Historically, suburbs have been considered as places which are less diverse than cities, particularly with regard to their racial and social class composition. This is a result of many social and economic drivers influencing the development of city regions.
But suburban districts and towns surrounding metropolitan cities, from which people often commute into the central city for work, are changing. More people have been moving to the suburbs due to the increasing unaffordability of city centres. This makes suburbs more diverse in terms of class and race than they used to be. Now, changing patterns of urban development and the impact of COVID-19 look set to transform suburbs further.
There are a range of historical factors behind the limited diversity in suburbs. The high price of suburban homes acted as a filter to facilitate class segregation. In the US, redlining policies established in the 1930s – which meant mortgages were unlikely to be approved in African-American neighbourhoods – facilitated racial segregation in urban areas. These policies resulted in the clustering of white middle class people in the suburbs.
While suburbs remain relatively less diverse than city centres, in the past two decades across the Global North, both central cities and outer suburbs have been going through significant change in terms of which groups live where. People who now cannot afford to live in city centres due to rent hikes, as well as new immigrants, have been moving to the suburbs.
The idea that the traditional identity of suburbs is shifting as a result of social and economic change was raised by Donald Trump in the lead up to the US presidential elections.
Trump characterised affordable housing built in the suburbs as a threat against what he called the “suburban lifestyle dream”, suggesting that there is no place for lower-income households or the working classes in the suburbs.
In fact, the suburbs did play a major role in the US election. Some analyses even claim that it was the suburbs that swung the result in favour of the Democratic candidate, Joe Biden – pointing to demographic shifts as a key factor.
The change in the suburbs has been driven by corresponding change in city centres. In the past 20 or so years, socio-economic and urbanisation patterns have transformed cities around the world. This includes high-density housing developments springing up in central areas. For example, in London many of the city’s central high-rise developments are now either entirely residential, or they include residential units in addition to commercial ones.
This phenomenon is not limited to just a few countries or cities. Urban unaffordability has been documented by the United Nations as a global problem. According to the European Commission, more than three-quarters of the urban dwellers living in metropolitan cities in Europe – including London, Paris, Stockholm and Dublin – think it is difficult to find quality housing at a reasonable price in their cities.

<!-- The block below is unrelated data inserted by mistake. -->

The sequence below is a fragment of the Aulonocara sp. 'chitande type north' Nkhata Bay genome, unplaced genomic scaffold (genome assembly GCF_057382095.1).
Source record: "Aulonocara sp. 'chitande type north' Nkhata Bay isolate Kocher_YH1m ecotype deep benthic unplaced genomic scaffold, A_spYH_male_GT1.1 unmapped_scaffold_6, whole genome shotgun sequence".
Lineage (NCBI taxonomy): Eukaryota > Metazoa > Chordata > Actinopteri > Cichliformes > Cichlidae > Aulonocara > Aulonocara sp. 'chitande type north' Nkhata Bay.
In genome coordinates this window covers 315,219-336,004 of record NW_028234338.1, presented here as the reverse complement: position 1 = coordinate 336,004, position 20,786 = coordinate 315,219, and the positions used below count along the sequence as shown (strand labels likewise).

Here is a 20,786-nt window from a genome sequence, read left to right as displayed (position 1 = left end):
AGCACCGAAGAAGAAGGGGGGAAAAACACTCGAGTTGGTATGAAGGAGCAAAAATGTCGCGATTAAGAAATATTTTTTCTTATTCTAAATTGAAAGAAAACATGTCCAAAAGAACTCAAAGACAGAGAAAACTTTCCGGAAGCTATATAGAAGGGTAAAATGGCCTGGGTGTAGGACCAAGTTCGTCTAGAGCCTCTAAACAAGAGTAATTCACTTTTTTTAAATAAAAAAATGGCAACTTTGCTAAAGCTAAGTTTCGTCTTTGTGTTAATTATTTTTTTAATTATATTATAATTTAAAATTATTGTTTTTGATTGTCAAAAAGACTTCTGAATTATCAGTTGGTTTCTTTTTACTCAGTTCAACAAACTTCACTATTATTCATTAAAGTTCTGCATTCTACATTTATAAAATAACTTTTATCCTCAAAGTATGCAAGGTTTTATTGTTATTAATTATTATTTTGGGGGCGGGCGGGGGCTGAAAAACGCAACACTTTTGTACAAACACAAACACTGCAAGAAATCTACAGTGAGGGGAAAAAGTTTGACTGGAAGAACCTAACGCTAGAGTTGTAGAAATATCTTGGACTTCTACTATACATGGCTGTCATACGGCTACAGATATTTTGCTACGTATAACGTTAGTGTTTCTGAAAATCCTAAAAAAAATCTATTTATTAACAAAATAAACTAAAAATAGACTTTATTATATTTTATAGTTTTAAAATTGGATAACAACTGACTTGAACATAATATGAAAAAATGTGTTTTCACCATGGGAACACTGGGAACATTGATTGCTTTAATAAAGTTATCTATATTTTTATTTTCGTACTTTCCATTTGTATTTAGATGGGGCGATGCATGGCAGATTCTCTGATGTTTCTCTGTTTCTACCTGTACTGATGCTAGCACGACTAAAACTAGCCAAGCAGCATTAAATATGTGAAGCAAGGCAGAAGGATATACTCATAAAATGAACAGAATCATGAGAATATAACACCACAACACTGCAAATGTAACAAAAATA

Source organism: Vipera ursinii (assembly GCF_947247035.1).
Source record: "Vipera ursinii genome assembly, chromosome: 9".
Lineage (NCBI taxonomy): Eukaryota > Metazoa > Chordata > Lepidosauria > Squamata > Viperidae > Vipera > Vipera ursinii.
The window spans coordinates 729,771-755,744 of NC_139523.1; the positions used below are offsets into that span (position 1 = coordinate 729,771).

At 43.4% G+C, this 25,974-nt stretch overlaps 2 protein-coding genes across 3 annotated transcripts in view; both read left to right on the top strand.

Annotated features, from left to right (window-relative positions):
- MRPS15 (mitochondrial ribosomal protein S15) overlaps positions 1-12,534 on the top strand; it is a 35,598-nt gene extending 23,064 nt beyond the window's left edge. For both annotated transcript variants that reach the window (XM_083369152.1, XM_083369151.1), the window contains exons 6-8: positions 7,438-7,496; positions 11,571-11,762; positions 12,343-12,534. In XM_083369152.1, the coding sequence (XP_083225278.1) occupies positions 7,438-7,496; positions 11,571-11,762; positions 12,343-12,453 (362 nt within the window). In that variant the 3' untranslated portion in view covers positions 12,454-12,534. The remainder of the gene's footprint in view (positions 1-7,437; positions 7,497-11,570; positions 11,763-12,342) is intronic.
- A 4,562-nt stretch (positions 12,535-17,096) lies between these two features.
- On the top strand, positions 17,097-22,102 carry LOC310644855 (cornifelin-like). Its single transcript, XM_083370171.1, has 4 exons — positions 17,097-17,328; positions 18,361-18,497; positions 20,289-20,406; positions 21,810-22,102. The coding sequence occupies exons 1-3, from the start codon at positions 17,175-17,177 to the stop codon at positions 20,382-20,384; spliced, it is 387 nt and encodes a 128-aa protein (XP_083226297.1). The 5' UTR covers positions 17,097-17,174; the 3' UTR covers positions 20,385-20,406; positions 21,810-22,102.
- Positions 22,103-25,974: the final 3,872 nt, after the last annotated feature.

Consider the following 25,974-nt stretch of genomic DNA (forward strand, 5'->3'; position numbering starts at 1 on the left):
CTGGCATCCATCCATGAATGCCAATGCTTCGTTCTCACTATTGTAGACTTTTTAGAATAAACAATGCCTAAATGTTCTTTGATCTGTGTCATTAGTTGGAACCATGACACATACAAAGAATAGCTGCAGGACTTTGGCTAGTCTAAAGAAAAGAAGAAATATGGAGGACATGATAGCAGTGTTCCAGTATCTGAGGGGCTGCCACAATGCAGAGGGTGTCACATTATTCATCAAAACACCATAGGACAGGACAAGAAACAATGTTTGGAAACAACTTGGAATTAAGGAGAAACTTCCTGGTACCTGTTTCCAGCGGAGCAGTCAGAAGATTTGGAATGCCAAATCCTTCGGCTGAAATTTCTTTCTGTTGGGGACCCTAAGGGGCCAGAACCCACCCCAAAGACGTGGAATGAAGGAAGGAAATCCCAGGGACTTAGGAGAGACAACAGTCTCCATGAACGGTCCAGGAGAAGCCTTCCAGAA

As a result of these changes to cities, people from lower-income groups have been pushed out of city centres in increasing numbers. They are moving to the more affordable suburbs, particularly those nearer to city centres. The consequences for the suburbs and those who live in there are being increasingly documented, particularly in North America, where demographic change is racial as well as socio-economic.
A case study of the San Francisco Bay area conducted around ten years ago showed that some people with rent assistance vouchers chose to move to the suburbs rather than staying in the city centres. In Vancouver low-income recent immigrants have been moving to the suburbs.
However, suburban living is not always better for poorer groups. It doesn’t guarantee access to amenities, such as neighbourhood parks, or to better services such as schools or public transport.
Some lower-income groups who have relocated to the suburbs are finding that just as they have begun to establish themselves, they are being displaced yet again. This can be the result of new developments in the suburbs, but also of regeneration activity designed specifically to renew those parts of the suburbs accessible to low-income groups.
We began to see this wave of secondary displacement prior to the pandemic, for example in US cities such as Atlanta.
Now, changing working patterns fuelled by the pandemic, such as the increase in freelancing and home working, may change the suburbs further. A debate is already emerging about whether the pandemic will lead the middle classes to leave city centre living behind.
Just as suburbs were becoming more diverse – and perhaps more interesting – they may yet revert and become just as homogenous, just as socially, culturally and ethnically uniform as before. Of course, the real victims of this transformation will be people earning low-incomes displaced yet again, and perhaps not for the final time.
Bilge Serin works at the UK Collaborative Centre for Housing Evidence which receives funding from the Economic and Social Research Council, Arts and Humanities Research Council and Joseph Rowntree Foundation.
As a Co-Investigator with the UK Collaborative Centre for Housing Evidence, Annette Hastings receives funding from the Economic and Social Research Council, Arts and Humanities Research Council and Joseph Rowntree Foundation.
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